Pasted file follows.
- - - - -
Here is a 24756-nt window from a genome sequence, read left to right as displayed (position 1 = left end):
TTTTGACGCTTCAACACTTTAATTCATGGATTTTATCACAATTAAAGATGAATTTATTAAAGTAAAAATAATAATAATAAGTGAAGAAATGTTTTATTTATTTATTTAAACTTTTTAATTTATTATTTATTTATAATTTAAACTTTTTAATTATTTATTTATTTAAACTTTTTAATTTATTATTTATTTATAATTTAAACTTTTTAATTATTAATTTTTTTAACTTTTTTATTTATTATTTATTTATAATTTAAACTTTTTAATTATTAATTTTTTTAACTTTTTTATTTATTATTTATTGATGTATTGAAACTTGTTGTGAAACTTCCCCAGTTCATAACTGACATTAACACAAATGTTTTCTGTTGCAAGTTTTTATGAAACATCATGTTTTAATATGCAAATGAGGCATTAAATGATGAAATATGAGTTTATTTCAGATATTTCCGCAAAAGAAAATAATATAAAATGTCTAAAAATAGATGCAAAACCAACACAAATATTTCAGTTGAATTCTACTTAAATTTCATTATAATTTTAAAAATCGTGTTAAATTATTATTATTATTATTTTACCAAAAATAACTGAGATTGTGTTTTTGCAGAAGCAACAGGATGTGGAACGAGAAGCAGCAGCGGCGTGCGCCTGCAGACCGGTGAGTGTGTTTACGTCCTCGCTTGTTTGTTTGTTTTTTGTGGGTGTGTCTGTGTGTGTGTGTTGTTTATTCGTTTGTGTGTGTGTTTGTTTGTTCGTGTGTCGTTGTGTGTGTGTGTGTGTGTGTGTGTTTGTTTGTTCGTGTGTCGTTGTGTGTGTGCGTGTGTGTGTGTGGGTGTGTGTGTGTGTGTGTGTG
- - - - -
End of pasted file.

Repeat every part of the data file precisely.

Here is a 24756-nt window from a genome sequence, read left to right as displayed (position 1 = left end):
TTTTGACGCTTCAACACTTTAATTCATGGATTTTATCACAATTAAAGATGAATTTATTAAAGTAAAAATAATAATAATAAGTGAAGAAATGTTTTATTTATTTATTTAAACTTTTTAATTTATTATTTATTTATAATTTAAACTTTTTAATTATTTATTTATTTAAACTTTTTAATTTATTATTTATTTATAATTTAAACTTTTTAATTATTAATTTTTTTAACTTTTTTATTTATTATTTATTTATAATTTAAACTTTTTAATTATTAATTTTTTTAACTTTTTTATTTATTATTTATTGATGTATTGAAACTTGTTGTGAAACTTCCCCAGTTCATAACTGACATTAACACAAATGTTTTCTGTTGCAAGTTTTTATGAAACATCATGTTTTAATATGCAAATGAGGCATTAAATGATGAAATATGAGTTTATTTCAGATATTTCCGCAAAAGAAAATAATATAAAATGTCTAAAAATAGATGCAAAACCAACACAAATATTTCAGTTGAATTCTACTTAAATTTCATTATAATTTTAAAAATCGTGTTAAATTATTATTATTATTATTTTACCAAAAATAACTGAGATTGTGTTTTTGCAGAAGCAACAGGATGTGGAACGAGAAGCAGCAGCGGCGTGCGCCTGCAGACCGGTGAGTGTGTTTACGTCCTCGCTTGTTTGTTTGTTTTTTGTGGGTGTGTCTGTGTGTGTGTGTTGTTTATTCGTTTGTGTGTGTGTTTGTTTGTTCGTGTGTCGTTGTGTGTGTGTGTGTGTGTGTGTGTTTGTTTGTTCGTGTGTCGTTGTGTGTGTGCGTGTGTGTGTGTGGGTGTGTGTGTGTGTGTGTGTG